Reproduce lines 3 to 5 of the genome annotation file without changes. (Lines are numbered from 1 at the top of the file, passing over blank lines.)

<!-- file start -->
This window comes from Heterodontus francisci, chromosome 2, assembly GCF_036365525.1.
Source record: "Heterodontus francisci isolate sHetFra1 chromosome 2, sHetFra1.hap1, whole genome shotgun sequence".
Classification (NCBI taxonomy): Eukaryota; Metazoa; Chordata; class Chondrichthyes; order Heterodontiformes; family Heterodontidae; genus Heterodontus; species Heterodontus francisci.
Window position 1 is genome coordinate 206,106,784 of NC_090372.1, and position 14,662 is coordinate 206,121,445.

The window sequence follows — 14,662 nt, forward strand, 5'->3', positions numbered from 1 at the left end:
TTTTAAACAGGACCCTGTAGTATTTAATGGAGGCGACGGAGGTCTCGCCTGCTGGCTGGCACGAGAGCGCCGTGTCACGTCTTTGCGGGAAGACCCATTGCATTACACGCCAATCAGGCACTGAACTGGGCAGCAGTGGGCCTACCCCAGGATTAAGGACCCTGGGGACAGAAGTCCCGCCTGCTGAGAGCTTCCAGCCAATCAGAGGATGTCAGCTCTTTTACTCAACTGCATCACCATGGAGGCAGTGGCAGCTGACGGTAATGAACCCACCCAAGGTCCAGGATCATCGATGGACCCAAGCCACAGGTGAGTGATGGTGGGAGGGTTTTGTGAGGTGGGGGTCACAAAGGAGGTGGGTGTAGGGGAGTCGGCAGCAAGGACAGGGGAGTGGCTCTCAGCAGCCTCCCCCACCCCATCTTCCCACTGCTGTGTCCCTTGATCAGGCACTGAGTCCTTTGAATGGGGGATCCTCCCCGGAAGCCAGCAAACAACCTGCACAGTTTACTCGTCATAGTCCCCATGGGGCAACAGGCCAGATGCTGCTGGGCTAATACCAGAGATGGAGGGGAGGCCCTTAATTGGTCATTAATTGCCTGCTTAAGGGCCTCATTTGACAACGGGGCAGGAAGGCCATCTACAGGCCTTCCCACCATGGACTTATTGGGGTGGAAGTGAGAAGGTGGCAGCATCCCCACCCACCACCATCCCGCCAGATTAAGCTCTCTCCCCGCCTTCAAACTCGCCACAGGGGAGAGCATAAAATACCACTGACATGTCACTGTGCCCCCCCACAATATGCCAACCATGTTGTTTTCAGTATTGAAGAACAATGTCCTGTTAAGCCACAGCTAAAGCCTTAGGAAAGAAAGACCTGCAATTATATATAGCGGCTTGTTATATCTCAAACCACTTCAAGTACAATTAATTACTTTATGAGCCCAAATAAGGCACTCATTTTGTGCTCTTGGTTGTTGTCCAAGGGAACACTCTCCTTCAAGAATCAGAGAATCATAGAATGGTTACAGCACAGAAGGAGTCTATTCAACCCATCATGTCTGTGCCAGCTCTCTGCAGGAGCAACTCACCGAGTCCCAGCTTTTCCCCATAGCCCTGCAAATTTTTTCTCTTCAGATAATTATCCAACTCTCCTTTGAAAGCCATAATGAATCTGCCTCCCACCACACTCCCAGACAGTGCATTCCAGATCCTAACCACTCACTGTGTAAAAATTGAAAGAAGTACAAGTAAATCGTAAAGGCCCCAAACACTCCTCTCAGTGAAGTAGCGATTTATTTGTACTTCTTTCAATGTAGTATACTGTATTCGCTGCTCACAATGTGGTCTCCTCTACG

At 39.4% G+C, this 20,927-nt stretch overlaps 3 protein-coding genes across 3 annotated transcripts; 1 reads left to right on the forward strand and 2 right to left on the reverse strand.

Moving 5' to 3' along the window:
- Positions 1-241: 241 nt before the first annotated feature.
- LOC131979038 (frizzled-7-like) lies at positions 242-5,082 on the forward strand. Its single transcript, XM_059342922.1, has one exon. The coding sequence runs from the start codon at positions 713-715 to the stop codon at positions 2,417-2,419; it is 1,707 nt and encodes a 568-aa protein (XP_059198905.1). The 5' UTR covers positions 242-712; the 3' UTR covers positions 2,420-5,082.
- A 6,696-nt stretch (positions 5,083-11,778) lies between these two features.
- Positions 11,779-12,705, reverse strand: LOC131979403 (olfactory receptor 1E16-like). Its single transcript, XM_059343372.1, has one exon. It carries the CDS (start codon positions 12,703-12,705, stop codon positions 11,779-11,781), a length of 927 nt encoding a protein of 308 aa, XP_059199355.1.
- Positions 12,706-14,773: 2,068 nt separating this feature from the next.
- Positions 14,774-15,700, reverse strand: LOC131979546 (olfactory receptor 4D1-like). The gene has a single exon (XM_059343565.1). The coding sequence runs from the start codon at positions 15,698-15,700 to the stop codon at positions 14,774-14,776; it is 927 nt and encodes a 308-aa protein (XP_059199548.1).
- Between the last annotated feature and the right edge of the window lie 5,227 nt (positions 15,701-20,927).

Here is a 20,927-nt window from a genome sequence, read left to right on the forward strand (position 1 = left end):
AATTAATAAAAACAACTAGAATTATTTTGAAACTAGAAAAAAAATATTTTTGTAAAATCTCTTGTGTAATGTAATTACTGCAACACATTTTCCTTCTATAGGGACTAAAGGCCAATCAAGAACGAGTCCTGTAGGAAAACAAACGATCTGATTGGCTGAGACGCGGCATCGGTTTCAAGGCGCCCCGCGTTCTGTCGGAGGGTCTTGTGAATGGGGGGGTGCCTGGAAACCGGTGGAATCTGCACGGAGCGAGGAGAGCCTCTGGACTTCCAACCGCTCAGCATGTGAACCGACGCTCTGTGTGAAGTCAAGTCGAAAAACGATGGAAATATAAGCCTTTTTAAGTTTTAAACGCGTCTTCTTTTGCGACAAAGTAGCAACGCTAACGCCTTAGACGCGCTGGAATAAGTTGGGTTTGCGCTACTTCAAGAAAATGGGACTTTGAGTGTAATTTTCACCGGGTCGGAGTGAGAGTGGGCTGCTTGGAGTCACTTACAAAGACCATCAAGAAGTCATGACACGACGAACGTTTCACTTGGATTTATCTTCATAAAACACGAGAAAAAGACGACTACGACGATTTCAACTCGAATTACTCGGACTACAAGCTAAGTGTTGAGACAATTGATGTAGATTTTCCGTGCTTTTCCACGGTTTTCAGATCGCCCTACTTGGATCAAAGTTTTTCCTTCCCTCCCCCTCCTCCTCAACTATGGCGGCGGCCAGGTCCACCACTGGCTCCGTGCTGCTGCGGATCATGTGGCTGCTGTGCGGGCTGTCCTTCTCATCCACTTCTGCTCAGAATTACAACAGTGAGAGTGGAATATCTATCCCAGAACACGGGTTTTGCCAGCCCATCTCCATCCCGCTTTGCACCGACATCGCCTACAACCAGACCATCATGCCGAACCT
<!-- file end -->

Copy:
Classification (NCBI taxonomy): Eukaryota; Metazoa; Chordata; class Chondrichthyes; order Heterodontiformes; family Heterodontidae; genus Heterodontus; species Heterodontus francisci.
Window position 1 is genome coordinate 206,106,784 of NC_090372.1, and position 14,662 is coordinate 206,121,445.

The window sequence follows — 14,662 nt, forward strand, 5'->3', positions numbered from 1 at the left end: